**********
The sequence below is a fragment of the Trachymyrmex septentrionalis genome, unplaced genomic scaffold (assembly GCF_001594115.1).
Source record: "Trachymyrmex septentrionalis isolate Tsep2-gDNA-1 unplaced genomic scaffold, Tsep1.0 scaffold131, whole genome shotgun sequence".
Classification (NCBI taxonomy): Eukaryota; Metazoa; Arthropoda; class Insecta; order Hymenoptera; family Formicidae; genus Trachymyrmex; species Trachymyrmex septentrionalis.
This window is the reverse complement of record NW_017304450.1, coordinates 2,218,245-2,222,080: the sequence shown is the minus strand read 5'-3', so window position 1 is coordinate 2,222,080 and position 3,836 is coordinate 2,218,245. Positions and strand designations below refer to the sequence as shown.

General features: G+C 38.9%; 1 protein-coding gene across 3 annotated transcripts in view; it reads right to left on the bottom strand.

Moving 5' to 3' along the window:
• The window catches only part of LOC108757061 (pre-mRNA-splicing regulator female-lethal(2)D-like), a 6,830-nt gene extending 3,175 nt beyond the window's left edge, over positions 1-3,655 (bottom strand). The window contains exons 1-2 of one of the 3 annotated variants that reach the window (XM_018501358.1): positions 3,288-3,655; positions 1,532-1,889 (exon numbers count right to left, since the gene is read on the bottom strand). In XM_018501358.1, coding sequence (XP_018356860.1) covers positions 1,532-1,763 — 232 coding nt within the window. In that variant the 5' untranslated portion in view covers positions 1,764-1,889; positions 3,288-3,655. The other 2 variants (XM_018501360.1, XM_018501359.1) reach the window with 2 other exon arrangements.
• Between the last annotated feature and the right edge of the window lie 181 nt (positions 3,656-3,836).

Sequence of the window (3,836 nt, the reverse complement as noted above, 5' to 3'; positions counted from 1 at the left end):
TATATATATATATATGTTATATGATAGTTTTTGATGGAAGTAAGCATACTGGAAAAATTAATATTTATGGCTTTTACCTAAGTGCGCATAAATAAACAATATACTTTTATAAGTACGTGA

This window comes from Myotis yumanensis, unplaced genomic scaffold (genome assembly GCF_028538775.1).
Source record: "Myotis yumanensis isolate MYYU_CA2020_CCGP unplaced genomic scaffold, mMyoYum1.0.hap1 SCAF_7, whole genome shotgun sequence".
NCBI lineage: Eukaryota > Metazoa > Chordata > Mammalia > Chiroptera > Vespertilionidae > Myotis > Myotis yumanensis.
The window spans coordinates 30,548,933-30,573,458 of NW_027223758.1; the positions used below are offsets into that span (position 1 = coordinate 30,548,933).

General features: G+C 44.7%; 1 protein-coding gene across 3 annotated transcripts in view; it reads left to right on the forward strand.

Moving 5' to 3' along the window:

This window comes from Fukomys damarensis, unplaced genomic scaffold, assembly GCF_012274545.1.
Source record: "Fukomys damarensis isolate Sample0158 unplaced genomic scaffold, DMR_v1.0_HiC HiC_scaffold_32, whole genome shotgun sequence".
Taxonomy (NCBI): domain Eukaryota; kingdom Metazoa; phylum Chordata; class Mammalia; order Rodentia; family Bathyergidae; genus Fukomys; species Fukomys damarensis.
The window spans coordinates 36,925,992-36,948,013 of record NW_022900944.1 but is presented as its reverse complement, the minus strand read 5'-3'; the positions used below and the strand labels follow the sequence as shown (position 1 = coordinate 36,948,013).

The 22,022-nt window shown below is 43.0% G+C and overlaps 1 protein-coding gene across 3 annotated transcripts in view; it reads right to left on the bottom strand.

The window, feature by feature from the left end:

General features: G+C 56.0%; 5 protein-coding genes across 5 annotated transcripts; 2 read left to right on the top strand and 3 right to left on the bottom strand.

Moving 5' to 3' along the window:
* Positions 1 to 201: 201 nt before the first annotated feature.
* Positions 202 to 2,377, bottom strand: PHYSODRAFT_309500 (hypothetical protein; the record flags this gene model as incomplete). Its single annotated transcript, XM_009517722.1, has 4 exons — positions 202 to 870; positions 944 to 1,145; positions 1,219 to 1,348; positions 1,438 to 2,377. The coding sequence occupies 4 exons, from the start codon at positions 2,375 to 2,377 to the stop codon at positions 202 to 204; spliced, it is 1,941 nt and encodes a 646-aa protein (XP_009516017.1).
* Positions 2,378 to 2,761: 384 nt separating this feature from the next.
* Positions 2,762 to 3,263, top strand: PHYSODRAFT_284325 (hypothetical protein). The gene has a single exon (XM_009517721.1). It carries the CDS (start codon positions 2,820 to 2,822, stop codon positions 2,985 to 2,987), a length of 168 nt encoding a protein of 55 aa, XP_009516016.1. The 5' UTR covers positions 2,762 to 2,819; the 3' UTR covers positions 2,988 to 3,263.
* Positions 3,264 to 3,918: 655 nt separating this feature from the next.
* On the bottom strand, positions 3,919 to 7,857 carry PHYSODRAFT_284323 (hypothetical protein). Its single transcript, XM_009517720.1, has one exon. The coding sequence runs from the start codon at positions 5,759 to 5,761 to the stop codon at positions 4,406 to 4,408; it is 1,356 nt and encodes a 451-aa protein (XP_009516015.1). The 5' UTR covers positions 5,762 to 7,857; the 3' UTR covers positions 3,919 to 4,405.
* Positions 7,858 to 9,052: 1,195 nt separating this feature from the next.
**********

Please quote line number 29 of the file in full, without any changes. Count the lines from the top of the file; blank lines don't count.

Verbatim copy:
* Positions 3,264 to 3,918: 655 nt separating this feature from the next.